Wallsten's name is followed on the list by fellow Herald alum Charlie Savage, who covers the Supreme Court and Homeland Security issues for the Boston Globe. Wallsten recruited him to help build support for the petition.
 
Reporters in newsrooms from Anchorage to Philadelphia signed on as well. At number 17 on the list, metro reporter Elinor Brecher was the first Herald reporter to add her name.  

I signed it because I thought that Jim was too hastily judged
-- Elinor Brecher

"I signed it because I thought that Jim was too hastily judged, that there was not a proper investigation of all the factors before the decision was made, and that the punishment did not fit whatever the crime would have turned out to be," Brecher said. "My main issue is that it was done in such haste without a full investigation."


Brecher has spent 16 of her 28 years in journalism at the Herald. She recalled signing a paper petition about an internal newsroom issue at an earlier job, but said this was the first time she has ever signed an online petition. It was the extraordinary nature of the situation that pushed her to add her name to the list, she said.


"This is something deeply personal to people at The Herald, but it also transcends our particular workplace to general principles and standards," she said.


Herald alums Savage and Wallsten both said they launched the petition out of loyalty to the paper.


"Everyone who's ever worked for The Miami Herald has a great affection for that paper and wants it to be excellent," Savage said. "Jim was a huge asset to that because he may be the best political watchdog reporter and columnist in South Florida."


The goal of the letter, Wallsten said, is twofold: to encourage Herald editors to reconsider their decision and re-hire DeFede, and to help maintain his reputation as a respected member of the journalism community.


He added: "Oftentimes, the way that this business is going is that people who are fired from newspapers, in most cases, have become disgraced journalists and in most cases, that is appropriate. I wanted to make sure it was clear to the journalism community that Jim is well regarded and that he remains a first-rate journalist. I believe that the goal of protecting Jim’s professional standing has been achieved with this letter."


Wallsten acknowledges that it must have been a big step for many journalists to add their names to the letter.


Heidi Carr, an assistant city editor at The Herald, said she mulled the decision for days before becoming number 501 early Tuesday evening.


"I would have signed it immediately, and then I thought, 'You know, I don't want to rush into this,'" she said. "Frankly, I didn't want to do a knee-jerk reaction because I felt that there were so many questions."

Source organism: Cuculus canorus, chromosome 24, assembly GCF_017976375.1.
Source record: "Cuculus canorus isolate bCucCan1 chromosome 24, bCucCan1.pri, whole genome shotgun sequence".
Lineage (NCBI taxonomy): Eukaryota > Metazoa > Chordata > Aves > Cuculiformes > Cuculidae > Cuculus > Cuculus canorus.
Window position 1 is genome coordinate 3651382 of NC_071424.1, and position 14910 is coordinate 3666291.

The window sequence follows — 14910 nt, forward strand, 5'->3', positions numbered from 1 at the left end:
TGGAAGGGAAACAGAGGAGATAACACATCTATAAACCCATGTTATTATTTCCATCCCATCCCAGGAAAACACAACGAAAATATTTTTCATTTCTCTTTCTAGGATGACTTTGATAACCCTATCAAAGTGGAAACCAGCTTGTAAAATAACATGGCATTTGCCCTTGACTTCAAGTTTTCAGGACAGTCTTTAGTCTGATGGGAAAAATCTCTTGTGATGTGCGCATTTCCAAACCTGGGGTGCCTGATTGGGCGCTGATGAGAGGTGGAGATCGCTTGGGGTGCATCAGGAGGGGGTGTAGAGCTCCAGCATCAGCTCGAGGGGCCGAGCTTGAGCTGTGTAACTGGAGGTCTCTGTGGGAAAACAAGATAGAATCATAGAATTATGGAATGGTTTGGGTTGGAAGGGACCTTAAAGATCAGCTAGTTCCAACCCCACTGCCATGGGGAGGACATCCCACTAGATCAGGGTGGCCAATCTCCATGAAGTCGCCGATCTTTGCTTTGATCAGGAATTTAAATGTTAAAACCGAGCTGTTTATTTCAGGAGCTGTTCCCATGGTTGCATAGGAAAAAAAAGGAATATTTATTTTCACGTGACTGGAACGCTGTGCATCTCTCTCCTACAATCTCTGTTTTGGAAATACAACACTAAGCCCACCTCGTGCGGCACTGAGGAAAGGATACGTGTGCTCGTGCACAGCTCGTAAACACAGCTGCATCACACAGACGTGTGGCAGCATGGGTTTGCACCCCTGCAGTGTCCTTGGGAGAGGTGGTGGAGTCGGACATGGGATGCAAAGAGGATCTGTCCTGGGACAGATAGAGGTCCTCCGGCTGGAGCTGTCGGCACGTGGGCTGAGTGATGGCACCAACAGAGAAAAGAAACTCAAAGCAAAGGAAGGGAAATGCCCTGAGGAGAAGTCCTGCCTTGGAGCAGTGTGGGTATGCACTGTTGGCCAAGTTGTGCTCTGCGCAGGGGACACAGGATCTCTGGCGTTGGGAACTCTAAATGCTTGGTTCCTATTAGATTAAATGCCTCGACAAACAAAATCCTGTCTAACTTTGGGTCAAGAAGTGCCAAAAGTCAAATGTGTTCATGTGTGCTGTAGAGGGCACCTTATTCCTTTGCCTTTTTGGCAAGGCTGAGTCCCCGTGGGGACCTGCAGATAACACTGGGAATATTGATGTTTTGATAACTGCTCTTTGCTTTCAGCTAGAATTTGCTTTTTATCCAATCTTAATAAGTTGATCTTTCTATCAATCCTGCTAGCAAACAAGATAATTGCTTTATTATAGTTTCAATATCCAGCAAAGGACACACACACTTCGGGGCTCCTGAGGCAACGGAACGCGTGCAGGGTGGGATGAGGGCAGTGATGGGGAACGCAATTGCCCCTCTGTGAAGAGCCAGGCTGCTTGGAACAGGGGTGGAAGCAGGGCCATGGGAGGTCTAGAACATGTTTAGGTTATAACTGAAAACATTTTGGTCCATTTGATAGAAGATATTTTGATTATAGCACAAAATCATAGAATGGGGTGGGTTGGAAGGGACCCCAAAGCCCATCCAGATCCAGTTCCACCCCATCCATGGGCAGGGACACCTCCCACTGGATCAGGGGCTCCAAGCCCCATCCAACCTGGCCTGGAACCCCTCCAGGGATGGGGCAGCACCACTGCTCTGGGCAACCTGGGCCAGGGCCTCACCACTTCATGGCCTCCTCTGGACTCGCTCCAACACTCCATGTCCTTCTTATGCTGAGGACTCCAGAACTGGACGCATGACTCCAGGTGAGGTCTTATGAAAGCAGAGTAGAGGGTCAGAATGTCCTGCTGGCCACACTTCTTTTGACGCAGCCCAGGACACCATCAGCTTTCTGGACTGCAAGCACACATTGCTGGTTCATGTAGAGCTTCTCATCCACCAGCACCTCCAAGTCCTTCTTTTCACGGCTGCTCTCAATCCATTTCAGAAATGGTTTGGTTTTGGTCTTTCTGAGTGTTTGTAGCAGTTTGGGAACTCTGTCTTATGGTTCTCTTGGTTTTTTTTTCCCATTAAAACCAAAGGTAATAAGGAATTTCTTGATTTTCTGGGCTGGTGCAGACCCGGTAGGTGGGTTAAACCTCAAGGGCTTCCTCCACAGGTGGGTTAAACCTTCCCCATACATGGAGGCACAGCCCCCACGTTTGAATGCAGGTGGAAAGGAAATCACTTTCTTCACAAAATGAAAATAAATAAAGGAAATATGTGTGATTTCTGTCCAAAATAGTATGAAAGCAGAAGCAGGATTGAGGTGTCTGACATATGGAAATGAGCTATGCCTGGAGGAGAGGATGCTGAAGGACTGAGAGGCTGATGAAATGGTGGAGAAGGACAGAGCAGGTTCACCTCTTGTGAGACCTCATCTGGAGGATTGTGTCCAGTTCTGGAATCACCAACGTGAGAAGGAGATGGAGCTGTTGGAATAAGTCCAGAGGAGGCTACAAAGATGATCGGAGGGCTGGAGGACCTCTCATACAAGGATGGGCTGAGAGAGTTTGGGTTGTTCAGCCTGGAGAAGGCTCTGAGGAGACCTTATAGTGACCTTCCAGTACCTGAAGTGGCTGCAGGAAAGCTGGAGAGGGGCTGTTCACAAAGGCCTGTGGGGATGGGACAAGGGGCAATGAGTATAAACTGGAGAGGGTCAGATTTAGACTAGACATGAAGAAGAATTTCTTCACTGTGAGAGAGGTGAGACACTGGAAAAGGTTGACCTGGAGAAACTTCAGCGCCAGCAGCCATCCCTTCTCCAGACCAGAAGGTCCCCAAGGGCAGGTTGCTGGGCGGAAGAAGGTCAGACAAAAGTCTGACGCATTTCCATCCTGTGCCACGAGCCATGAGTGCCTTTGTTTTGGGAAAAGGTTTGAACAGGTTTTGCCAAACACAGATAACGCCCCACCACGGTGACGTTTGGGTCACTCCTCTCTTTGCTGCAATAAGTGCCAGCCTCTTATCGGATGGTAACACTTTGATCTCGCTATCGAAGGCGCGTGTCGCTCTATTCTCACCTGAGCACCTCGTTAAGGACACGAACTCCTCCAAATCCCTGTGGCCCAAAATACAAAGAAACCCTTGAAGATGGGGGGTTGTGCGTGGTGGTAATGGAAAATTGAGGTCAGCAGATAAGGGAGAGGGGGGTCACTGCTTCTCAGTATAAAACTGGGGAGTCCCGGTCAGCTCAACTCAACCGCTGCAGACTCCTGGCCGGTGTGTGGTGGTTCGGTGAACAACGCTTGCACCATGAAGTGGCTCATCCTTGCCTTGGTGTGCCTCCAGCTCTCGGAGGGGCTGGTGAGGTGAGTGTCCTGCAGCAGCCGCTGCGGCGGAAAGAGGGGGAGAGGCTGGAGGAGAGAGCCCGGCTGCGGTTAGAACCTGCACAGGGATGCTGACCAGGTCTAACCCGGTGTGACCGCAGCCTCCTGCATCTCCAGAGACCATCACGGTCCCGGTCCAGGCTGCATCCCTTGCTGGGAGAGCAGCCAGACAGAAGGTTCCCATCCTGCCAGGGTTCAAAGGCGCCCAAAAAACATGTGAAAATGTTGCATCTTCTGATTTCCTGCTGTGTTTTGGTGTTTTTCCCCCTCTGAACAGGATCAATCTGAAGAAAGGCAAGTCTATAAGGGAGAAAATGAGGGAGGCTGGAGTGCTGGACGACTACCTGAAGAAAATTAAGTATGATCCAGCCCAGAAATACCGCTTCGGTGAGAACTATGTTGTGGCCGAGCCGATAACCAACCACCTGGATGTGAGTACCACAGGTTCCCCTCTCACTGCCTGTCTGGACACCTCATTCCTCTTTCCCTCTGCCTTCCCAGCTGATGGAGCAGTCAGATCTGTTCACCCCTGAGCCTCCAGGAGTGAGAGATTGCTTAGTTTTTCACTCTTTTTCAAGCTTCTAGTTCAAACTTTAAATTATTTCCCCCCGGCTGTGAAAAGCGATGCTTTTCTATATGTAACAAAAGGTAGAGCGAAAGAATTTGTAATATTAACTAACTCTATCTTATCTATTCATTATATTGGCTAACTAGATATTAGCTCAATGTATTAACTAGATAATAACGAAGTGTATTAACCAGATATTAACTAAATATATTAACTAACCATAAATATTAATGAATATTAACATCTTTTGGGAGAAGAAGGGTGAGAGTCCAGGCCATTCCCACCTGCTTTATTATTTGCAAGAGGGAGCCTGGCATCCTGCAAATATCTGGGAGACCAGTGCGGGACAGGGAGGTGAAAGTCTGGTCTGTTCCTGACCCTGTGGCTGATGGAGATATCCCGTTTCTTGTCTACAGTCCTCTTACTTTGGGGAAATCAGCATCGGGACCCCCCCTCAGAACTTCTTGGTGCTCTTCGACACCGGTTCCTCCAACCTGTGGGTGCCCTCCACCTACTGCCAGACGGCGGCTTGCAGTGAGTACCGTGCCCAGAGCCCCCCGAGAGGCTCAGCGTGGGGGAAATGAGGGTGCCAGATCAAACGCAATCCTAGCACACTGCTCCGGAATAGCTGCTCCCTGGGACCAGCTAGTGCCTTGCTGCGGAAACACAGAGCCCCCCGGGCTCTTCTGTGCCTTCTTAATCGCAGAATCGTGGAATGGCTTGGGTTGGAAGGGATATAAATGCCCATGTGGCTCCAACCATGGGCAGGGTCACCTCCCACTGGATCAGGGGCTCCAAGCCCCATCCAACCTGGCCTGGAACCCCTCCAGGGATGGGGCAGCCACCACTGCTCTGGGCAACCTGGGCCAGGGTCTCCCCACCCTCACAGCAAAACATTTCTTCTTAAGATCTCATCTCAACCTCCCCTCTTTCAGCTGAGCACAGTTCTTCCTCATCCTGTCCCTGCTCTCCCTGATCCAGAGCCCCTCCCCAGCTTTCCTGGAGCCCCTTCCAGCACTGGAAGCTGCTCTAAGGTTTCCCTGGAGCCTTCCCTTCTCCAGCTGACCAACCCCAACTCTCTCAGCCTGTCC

Even before she decided to add her name to the letter, Carr e-mailed a link of the site to three or four former Herald colleagues who now work at different papers. Word of the petition quickly spread through The Herald newsroom and beyond, via internal postings and e-mail messages, she said. 


"It's not (that) there's any fear of recriminations… it's not that at all," she said. "I think in a newsroom, where we tout the First Amendment rights, it's absolutely encouraged that we can disagree among ourselves and with the bosses."


Walker Lundy, retired editor of The Philadelphia Inquirer -- a Knight Ridder newspaper, like The Herald -- was number 438 on the list. The petition, he said, will help separate DeFede from a long line of "journalistic miscreants" who have been fired from other newspapers. Journalists should be able, in a situation such as this, to express their opinion without fear of retribution, he said.


"I think most editors feel as I do that people in journalism have their First Amendment rights, too," said Lundy. "This is just a statement that 'We think you made the wrong decision, and we hope you'll reconsider.' That sounds pretty respectful to me."


He said this is the first petition he has signed in all of his years as a journalist.


Lundy added: "When I was working, I didn't think it was appropriate for the editor of the paper to sign a petition, because I already had the biggest soapbox in town. But now I'm a free bird and thought that the petition might cause the people who made the decision to rethink it."


So far, Fiedler said, the petition hasn't made him rescind his initial decision to fire DeFede. But he didn't slam the door shut, either.


"I hate to say it's a done deal, because I don't know if the last word has been offered," he said. "I don't know what I don't know… But I have not heard anything in recent days that would essentially alter the decision that I made Wednesday night."


Wallsten and Savage said they planned to cut off signature submissions to the Web site at midnight Tuesday. They said they will print the site -– it amounted to 42 pages by 8 p.m. Tuesday -- and send the stack of paper to Fiedler and Diaz on Wednesday.


Fiedler is open to the petition -- and his newsroom's involvement in it: "I welcome the discussion and I again have great respect for the people who have put it together."

He also said: "I think the newsroom is a place where there has to be a lot of latitude for discussions. If we were a place where people felt they had to speak in one voice, what a dull, intellectually constipated place we would be."